CLAYTON, MO (KTVI) - A court decision that would have allowed thousands of students in unaccredited school districts, like the city of St. Louis, to transfer to districts of their choice has been struck down. The Turner v. Clayton case has been decided and plaintiffs don’t like it.
Missouri law essentially said that students in unaccredited districts were being denied their right to public education. The remedy was to allow them to transfer to another district at the expense of the unaccredited one. In this case, the student was trying to go to school in Clayton.
Tuesday’s ruling says the mandate is both a violation of the state constitution and impossible from a practical standpoint.
A Clayton School District spokesman says this is a symptom of a much larger problem: flawed legislation that needs to be fixed in Jefferson City.
“No one’s ever said we’re not interested in taking these students, not interested in helping these students coming from unaccredited school districts,” Chris Tennill of the Clayton district said in an interview. “We just want to control the number we have. To put it simply, if we have three extra seats, we want to take three extra kids, not three hundred.”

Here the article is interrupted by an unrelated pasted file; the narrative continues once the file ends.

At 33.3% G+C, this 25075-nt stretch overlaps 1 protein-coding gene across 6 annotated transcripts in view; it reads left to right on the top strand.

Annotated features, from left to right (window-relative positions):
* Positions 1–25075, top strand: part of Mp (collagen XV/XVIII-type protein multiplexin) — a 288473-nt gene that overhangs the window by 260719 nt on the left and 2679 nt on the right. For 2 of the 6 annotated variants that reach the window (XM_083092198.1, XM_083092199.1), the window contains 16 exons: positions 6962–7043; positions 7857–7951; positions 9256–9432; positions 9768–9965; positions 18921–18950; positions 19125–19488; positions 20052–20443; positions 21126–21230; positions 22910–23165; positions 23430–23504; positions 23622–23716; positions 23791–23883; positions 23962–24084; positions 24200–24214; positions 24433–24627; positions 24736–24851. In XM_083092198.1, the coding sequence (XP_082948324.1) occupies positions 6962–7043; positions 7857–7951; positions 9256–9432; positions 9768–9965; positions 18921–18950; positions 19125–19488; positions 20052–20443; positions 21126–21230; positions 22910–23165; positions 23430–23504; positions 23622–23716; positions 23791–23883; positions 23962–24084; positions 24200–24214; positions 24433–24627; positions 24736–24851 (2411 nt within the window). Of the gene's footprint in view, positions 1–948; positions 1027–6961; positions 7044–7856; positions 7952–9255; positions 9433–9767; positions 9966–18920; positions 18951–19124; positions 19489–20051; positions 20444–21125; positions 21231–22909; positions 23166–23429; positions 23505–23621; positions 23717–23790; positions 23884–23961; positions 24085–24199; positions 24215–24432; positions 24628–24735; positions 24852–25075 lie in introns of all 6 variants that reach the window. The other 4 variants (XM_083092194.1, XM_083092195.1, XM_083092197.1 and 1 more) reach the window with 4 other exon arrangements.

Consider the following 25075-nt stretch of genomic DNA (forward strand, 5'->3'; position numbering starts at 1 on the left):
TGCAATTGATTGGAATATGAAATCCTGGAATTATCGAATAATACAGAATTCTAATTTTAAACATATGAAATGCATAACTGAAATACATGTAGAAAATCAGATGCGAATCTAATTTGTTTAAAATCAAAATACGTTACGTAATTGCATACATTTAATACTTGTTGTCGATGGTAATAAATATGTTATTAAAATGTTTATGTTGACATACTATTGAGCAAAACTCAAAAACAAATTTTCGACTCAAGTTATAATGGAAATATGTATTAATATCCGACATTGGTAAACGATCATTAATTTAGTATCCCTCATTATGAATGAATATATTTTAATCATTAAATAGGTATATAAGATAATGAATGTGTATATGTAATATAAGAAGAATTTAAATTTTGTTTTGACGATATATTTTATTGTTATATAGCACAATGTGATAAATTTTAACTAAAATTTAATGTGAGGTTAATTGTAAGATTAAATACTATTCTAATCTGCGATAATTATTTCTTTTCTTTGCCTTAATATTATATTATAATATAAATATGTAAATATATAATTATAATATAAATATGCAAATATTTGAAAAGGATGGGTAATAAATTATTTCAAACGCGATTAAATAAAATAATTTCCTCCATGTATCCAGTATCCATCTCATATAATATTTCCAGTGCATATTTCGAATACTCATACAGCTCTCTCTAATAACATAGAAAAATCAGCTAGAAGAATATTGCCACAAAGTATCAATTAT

But the attorney for plaintiffs in the case says claims of logistical and financial worries on the part of districts like Clayton are highly exaggerated. He says a relatively small number of families had actually inquired about moving to other districts.
“The practical reality is not many people have expressed interest. And so I think this is largely a fanciful parade of horrible,” attorney Elkin Kistner said of what he calls an exaggeration of numbers, “ and exaggerations are not appropriate evidence.”
St. Louis City, Riverview Gardens, and Kansas City would be the districts footing the bill for students. In St. Louis, officials say they’re happy with the decision. They say if the law stood, they would spend more than 85% of their revenue on tuition in districts like Clayton, Kirkwood, and Webster Groves.
“We feel, based on the testimony we’ve provided that it would be very difficult for the district to survive, almost not being able to survive quite frankly,” St. Louis Superintendent Dr. Kelvin Adams said.
Of course the district getting its accreditation back would make this a moot point. Adams insists the city is well on its way to doing just that.
Meanwhile, this doesn’t appear to be over. Kistner says he expects yet another appeal in the case.